Chris mentioned to his son he would sing in the choir himself if he wasn’t so busy.  

“So we went to have coffee and we were sitting in the parish hall over there and guy who was in the choir at the time waltzes up to us … and said ‘can you sing?’

Chris asked if he had overheard them talking about the choir. 

“No, no, we just had two guys quit and we’re like hurting for men [to sing in the choir],” said the man.

Chris resisted. He was busy. He travels a lot. No matter, said the chorister. Show up when you can.  

He waited for the lighting bolt.

“‘This is weird!’”

He eventually relented. “I thought about it and I said, you know, why not?”

The choir has been a central part of his spiritual journey ever since.

§ § §

Chris’ marriage continued to struggle. Eventually he and his wife separated and divorced. It was an extremely hard time.

“Saint James’ was really important to me at that time … and I found solace in the community here.” Singing in the choir especially helped. “It gave me something to take my mind off what was going on. And so I kinda just pressed on.”

It was not an easy time, for him or his family. “I was a trainwreck for a couple years.”

“As I was coming out the back end of [my personal struggles] the outgoing senior warden asked me if I would consider being on vestry.”

“My first inclination was not only ‘no,’ but ‘heck no!’ ‘Do you know what a basket case I am right now?’

He went home and prayed.

“This to me was a Holy Spirit moment, where God was reaching out to me and saying it’s time, it’s time for you to move. and step out of your comfort zone and grow.”

Again, he eventually gave in. “And I think it was a couple weeks later they said ‘hey, do you wanna be the junior warden?’ And my initial response was not only ‘no,’ but ‘heck no! – like what do I know about [being jr warden]?’”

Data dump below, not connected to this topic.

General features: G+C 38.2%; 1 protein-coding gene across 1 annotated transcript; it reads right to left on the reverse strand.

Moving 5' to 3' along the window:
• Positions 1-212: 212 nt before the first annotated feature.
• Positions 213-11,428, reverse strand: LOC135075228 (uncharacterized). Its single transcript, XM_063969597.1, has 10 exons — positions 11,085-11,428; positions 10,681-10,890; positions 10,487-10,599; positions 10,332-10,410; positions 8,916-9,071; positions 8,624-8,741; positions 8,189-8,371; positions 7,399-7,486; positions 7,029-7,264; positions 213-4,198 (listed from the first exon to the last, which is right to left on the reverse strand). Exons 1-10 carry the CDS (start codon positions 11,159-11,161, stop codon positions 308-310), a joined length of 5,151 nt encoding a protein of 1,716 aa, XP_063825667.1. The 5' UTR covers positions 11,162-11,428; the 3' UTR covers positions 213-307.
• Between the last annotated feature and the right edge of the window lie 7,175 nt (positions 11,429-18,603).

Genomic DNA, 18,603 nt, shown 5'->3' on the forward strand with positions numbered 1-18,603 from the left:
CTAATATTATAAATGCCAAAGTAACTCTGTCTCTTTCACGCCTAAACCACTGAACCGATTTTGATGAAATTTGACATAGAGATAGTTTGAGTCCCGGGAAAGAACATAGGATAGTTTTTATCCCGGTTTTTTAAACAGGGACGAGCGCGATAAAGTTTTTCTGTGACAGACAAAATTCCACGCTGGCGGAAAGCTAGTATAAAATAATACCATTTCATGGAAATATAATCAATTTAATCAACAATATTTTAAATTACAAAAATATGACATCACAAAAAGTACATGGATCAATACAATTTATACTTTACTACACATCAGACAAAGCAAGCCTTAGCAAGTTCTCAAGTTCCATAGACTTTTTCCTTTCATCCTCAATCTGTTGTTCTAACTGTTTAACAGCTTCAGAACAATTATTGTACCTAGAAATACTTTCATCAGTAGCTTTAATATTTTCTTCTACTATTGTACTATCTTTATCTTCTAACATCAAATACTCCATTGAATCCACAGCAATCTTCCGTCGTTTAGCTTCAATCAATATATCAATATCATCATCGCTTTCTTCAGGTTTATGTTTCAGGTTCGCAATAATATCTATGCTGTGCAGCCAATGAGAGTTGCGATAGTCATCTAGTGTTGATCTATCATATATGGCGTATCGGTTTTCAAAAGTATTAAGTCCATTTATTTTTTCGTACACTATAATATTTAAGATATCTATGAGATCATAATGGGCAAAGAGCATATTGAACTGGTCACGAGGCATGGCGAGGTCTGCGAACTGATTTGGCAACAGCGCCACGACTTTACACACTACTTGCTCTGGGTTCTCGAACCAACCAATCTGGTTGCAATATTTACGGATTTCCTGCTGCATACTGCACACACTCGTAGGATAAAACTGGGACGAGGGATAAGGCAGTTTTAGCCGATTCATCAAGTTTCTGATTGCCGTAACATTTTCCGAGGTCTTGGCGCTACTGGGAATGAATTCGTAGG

“So it was kinda the same process and so I went home and prayed about it and I felt like there was a pattern here.”

He agreed to become junior warden.

“And this is a recurring thing to me [over the last decade] – this idea of … personal and spiritual growth and stepping out of your comfort zone, kinda like the choir thing.”

§ § §

Over the next three years, Chris became more deeply involved with the parish.

“My experience with Saint James has been defining for me. There were early parts of my life – we talked about being a naval officer and that was kind of a defining thing for my character in my youth.”

Not any more.

“It’s interesting – Scott Christian gave me this book a couple years ago, talking about the two halves of your life – wherein the first half you’re building the vessel, figuring out who you are and what you are. And the second half is where you are filling that vessel.”

“I believe I’m in the second part now. There’s not a whole lot else to do [outwardly] – I’m not gonna change jobs, I’m not gonna change my outward appearance or my outward projection, so it’s really about what’s going on inside now.”

“[Saint James’ has been] an anchor and also a goad, to some degree … I feel – especially the relationships at Saint James’ have been … a prod for me to move.”